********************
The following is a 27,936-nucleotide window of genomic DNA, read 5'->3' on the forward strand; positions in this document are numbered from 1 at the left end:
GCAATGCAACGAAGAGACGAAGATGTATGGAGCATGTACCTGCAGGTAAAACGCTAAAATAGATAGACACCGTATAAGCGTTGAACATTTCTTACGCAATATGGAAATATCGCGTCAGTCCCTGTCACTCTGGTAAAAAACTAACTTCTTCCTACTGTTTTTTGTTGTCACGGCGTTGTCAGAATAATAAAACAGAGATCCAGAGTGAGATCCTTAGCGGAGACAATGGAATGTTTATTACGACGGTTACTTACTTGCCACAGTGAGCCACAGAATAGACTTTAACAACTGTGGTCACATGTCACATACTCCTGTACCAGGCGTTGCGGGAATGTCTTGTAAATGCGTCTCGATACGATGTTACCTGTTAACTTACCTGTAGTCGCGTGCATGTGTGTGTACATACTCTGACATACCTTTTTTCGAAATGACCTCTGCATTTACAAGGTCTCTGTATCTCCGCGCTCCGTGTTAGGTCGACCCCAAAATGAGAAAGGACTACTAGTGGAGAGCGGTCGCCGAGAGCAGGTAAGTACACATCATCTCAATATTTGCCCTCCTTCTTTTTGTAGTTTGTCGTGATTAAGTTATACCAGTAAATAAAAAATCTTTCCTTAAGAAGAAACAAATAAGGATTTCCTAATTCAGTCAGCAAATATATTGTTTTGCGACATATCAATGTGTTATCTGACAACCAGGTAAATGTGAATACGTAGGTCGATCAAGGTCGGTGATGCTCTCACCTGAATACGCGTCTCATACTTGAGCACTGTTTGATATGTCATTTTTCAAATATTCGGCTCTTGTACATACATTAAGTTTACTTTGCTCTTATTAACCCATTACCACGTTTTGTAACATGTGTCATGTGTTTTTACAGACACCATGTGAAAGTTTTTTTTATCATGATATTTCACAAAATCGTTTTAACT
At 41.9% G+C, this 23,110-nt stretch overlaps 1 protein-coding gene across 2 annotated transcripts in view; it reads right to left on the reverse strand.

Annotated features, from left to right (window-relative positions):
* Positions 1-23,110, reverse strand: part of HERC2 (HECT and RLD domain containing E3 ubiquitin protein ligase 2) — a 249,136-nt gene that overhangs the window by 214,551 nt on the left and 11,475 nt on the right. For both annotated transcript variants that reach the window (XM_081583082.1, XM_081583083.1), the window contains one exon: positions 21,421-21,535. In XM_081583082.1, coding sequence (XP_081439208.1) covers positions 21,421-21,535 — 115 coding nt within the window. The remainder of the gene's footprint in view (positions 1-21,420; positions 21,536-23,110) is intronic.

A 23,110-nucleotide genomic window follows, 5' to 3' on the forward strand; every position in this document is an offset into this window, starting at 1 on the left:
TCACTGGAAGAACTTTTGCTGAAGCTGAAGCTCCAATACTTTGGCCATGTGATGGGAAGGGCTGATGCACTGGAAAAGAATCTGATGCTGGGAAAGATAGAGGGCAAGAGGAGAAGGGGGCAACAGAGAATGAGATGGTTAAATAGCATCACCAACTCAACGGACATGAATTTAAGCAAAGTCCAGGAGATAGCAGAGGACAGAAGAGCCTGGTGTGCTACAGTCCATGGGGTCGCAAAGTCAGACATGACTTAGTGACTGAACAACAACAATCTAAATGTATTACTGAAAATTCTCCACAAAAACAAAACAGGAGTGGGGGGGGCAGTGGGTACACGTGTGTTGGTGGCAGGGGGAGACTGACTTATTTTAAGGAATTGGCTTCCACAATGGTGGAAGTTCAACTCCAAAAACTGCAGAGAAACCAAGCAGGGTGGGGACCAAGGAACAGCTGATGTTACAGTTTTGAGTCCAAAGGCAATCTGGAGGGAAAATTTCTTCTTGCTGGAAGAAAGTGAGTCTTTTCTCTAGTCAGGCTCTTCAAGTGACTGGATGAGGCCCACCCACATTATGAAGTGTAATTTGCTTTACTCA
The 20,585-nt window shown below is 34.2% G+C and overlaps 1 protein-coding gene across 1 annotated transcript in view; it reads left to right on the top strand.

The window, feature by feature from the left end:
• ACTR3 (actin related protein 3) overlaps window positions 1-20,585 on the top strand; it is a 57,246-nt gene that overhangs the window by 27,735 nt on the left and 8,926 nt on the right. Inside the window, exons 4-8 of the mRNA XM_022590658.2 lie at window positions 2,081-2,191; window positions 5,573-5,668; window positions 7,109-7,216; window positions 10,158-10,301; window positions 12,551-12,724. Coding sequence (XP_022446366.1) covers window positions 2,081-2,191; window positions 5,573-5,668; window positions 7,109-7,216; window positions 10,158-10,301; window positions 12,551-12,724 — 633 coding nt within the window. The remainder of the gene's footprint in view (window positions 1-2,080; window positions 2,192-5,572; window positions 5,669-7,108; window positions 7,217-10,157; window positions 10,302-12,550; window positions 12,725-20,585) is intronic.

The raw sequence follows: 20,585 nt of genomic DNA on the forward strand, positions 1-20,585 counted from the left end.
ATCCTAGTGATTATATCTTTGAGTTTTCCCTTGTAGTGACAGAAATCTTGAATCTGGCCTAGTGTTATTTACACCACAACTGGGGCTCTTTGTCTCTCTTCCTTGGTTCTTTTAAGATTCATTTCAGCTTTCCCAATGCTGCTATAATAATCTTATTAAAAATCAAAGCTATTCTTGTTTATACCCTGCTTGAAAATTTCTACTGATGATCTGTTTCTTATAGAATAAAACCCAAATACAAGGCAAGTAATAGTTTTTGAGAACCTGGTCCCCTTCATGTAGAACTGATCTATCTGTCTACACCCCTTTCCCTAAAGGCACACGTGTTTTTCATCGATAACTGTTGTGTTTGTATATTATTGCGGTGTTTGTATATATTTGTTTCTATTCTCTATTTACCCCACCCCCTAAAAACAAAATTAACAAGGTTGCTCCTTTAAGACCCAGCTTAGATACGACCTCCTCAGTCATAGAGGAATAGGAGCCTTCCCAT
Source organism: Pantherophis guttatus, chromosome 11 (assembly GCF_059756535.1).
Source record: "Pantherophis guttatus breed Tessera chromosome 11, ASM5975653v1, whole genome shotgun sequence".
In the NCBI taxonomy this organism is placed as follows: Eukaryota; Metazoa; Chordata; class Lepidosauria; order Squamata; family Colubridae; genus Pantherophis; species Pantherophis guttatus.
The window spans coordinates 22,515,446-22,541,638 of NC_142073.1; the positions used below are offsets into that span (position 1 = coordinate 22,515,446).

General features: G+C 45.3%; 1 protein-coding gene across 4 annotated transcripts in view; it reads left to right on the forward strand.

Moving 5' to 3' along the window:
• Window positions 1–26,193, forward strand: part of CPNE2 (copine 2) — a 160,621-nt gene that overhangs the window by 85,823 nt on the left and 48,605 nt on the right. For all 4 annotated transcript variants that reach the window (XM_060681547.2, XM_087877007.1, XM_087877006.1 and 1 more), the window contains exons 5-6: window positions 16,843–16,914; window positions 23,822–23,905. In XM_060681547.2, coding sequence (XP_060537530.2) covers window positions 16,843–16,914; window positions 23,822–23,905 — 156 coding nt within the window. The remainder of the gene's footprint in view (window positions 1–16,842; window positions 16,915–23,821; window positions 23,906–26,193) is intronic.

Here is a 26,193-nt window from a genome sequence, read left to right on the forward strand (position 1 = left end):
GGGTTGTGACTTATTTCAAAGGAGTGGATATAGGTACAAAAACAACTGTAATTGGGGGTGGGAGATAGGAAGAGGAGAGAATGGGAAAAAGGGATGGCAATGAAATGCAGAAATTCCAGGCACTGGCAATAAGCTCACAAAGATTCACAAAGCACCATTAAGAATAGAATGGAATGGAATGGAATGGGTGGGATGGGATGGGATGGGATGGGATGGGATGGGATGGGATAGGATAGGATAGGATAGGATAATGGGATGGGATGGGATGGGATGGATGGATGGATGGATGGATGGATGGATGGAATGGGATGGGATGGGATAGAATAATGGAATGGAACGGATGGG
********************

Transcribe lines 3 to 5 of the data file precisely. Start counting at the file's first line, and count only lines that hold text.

At 41.9% G+C, this 23,110-nt stretch overlaps 1 protein-coding gene across 2 annotated transcripts in view; it reads right to left on the reverse strand.

Annotated features, from left to right (window-relative positions):
* Positions 1-23,110, reverse strand: part of HERC2 (HECT and RLD domain containing E3 ubiquitin protein ligase 2) — a 249,136-nt gene that overhangs the window by 214,551 nt on the left and 11,475 nt on the right. For both annotated transcript variants that reach the window (XM_081583082.1, XM_081583083.1), the window contains one exon: positions 21,421-21,535. In XM_081583082.1, coding sequence (XP_081439208.1) covers positions 21,421-21,535 — 115 coding nt within the window. The remainder of the gene's footprint in view (positions 1-21,420; positions 21,536-23,110) is intronic.